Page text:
Published September 10, 2006
When Youngstown Mayor Jay Williams endorsed Congressman Ted Strickland, the Democratic nominee for governor, on Sept. 1, the significance of the announcement was not lost on Republican nominee J. Kenneth Blackwell's campaign.
Indeed, Williams had been urged by local supporters of the Ohio secretary of state to hold off on the endorsement until after Sept. 5. That was the date of the first gubernatorial debate held in Youngstown in the studio of 21 WFMJ. The debate, one of four scheduled around the state, was sponsored by The Vindicator, Vindy.com, the newspaper's online edition, and WFMJ.
But once Williams had made up his mind, he saw no reason to delay. That's because the mayor had arrived at his decision after a great deal of thought. He carefully analyzed the platforms of Strickland and Blackwell and also evaluated each candidate's responses to issues that he believes are important to Youngstown and the Mahoning Valley.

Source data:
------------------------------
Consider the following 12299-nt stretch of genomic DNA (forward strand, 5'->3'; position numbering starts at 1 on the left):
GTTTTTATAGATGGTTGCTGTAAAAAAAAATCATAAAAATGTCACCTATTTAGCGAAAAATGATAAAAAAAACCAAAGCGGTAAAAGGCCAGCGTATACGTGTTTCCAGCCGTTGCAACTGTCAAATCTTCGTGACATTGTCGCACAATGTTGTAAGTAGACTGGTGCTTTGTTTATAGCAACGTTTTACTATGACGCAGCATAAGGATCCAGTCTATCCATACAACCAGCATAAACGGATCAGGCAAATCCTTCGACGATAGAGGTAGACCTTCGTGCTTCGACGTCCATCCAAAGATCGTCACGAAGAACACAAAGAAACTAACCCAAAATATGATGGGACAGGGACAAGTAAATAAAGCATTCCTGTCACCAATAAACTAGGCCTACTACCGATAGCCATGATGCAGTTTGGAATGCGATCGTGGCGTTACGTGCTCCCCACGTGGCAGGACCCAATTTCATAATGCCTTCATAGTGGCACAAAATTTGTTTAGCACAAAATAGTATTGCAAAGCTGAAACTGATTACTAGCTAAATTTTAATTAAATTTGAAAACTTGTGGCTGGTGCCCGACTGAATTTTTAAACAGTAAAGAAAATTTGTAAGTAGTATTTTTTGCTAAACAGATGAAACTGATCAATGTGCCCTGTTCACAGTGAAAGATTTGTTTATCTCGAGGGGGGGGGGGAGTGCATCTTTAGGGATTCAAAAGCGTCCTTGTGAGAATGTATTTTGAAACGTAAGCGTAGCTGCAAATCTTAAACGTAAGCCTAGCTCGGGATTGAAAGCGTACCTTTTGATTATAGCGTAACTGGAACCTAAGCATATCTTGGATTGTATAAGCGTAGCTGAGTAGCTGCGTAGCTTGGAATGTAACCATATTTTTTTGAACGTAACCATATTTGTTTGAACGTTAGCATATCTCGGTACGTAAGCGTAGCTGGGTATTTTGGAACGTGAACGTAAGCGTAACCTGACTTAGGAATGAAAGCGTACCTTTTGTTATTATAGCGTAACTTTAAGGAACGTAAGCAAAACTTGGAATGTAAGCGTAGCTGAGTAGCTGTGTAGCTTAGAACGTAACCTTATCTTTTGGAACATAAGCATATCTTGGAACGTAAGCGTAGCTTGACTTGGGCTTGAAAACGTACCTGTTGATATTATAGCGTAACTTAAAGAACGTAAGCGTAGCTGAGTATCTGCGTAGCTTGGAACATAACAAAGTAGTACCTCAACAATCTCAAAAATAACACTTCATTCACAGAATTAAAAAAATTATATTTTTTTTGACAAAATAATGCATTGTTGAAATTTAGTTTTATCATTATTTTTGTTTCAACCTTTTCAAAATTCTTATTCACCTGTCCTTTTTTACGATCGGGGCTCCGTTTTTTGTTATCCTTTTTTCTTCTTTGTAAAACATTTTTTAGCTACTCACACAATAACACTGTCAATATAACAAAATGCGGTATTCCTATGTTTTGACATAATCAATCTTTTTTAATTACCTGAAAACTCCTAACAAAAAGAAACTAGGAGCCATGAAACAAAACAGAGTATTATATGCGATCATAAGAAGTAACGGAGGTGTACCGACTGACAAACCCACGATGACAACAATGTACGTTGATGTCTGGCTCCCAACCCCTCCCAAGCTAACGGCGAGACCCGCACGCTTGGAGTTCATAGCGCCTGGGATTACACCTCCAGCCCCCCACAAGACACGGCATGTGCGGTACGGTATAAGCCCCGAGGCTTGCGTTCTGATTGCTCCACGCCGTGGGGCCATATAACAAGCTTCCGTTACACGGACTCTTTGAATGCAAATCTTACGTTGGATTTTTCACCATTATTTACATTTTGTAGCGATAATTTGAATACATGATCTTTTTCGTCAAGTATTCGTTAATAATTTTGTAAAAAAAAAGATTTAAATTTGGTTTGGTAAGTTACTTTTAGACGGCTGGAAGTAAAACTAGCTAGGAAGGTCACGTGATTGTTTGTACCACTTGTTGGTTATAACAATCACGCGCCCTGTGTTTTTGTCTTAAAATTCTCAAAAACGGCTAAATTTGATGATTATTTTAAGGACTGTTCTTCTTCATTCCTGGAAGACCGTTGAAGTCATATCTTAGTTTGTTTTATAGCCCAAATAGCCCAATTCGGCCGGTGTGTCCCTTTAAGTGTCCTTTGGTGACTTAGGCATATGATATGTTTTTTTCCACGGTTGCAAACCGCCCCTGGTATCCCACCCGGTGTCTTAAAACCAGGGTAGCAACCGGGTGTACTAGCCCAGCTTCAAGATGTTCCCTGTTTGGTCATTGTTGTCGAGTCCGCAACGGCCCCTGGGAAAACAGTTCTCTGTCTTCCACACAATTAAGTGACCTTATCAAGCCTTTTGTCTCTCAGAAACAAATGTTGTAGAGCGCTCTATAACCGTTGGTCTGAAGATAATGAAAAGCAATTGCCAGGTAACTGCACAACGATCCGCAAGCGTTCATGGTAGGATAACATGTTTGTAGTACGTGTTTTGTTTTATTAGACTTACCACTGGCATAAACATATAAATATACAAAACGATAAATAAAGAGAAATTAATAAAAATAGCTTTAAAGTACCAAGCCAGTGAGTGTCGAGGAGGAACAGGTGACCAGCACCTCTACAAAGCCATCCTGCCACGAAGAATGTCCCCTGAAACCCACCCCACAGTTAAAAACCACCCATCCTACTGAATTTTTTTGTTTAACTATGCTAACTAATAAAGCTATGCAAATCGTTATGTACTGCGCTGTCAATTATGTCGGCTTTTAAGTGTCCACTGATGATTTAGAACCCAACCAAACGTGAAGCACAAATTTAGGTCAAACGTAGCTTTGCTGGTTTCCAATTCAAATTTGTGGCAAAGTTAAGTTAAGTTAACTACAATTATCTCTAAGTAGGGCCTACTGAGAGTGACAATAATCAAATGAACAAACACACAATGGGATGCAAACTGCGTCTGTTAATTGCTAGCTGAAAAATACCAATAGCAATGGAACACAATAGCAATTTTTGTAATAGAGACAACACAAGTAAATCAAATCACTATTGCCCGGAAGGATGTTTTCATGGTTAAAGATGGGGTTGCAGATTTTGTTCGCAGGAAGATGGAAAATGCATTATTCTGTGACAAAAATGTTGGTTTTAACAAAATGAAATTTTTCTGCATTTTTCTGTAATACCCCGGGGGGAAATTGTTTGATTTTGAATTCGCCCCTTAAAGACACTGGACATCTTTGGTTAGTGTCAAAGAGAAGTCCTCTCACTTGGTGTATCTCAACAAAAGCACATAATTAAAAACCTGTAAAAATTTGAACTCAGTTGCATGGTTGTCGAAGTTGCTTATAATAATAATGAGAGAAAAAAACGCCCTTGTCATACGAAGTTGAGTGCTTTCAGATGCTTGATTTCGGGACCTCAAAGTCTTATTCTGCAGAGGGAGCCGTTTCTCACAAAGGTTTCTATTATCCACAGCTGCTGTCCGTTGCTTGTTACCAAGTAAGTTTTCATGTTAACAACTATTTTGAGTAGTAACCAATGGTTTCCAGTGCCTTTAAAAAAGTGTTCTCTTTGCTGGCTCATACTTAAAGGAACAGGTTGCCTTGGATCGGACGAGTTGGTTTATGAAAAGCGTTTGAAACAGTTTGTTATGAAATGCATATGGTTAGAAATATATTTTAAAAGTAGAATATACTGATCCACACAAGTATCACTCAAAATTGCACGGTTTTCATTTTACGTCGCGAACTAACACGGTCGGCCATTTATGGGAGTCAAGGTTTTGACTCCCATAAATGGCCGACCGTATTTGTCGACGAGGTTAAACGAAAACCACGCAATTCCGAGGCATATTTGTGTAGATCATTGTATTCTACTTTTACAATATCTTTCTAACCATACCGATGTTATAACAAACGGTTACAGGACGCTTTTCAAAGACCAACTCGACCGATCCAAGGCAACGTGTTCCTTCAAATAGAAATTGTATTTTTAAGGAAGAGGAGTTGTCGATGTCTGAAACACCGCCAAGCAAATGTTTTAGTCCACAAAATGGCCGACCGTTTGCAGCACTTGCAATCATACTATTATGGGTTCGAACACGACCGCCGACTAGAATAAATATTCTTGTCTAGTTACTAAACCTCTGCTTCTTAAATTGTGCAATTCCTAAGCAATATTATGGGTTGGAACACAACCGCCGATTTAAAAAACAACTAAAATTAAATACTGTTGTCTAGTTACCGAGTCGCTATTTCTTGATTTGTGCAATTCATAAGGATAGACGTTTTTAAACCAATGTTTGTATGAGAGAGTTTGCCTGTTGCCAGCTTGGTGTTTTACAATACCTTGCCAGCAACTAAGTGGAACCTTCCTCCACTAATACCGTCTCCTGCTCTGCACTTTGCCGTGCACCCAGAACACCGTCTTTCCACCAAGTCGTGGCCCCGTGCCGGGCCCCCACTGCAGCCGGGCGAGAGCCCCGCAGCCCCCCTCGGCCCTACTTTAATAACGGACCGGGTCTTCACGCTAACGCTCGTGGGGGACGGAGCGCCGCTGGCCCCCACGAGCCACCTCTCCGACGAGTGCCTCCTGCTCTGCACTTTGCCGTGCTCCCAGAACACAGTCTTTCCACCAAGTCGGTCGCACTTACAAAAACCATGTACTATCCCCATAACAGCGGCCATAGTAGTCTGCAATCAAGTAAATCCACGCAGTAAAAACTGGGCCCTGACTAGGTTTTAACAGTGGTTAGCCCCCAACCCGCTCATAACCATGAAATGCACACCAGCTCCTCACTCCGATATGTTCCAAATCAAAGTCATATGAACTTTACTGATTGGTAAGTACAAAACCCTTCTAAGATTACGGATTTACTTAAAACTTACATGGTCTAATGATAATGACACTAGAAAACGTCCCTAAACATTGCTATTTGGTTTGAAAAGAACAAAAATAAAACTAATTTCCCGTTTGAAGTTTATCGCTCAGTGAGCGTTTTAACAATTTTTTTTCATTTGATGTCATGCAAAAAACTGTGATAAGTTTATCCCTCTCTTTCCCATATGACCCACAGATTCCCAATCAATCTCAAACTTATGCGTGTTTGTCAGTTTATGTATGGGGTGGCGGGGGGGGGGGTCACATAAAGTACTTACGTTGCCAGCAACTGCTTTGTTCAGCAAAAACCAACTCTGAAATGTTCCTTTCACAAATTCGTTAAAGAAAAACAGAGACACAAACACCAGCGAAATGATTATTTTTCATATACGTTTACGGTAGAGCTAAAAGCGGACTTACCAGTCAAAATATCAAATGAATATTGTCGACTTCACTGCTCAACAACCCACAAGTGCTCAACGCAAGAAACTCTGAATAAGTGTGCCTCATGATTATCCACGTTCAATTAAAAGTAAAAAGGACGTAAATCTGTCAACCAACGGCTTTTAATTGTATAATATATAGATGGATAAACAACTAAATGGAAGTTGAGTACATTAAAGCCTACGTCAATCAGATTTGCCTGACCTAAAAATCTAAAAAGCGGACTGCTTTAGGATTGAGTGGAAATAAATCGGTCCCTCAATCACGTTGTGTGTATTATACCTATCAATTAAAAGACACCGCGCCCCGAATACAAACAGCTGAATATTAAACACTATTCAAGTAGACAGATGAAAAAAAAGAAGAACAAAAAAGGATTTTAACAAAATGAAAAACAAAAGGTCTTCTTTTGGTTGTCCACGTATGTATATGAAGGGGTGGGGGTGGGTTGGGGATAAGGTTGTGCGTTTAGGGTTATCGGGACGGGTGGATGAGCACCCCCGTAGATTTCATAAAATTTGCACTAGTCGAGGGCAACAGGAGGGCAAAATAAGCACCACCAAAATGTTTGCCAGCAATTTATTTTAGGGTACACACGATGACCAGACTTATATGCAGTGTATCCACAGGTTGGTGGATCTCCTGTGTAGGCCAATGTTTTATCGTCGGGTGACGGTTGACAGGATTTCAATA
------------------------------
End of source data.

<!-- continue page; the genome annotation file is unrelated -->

According to an individual in the know, the mayor had a shopping list of about 10 items and based his judgment on how each candidate delivered. Strickland did a better job of persuading Williams that his administration will give Youngstown and the Valley priority status.
Prior to the Friday, Sept. 1, announcement of his endorsement, the mayor and the congressman had a chance to talk at a fundraiser for Mahoning County Engineer Richard Marsico. He came away from that conversation with a good feeling about Strickland.
And with his decision made, he wanted to make sure that the Democratic nominee could use it to his benefit. That's exactly what Strickland did.
Several times during the hour-long debate, the congressman let it be known that he had the endorsement of the freshman mayor and of most of the mayors of Ohio's cities.
Considering that Williams, a registered Democrat who ran as an independent in last year's mayoral election, enjoys widespread support from Republicans, the endorsement was a major coup for the Democrats.
Of course, the fact that Strickland enjoys a double digit lead in the polls over Blackwell helped solidify Williams' decision.
But in the end, an endorsement is only as good as the promises made by the candidate. What was Williams promised? He's not saying, but there should be no doubt that Strickland will have to deliver if he becomes governor.
It's inconceivable that the mayor would risk alienating his Republican supporters just for the pleasure of being able to say, "I endorsed Ted Strickland."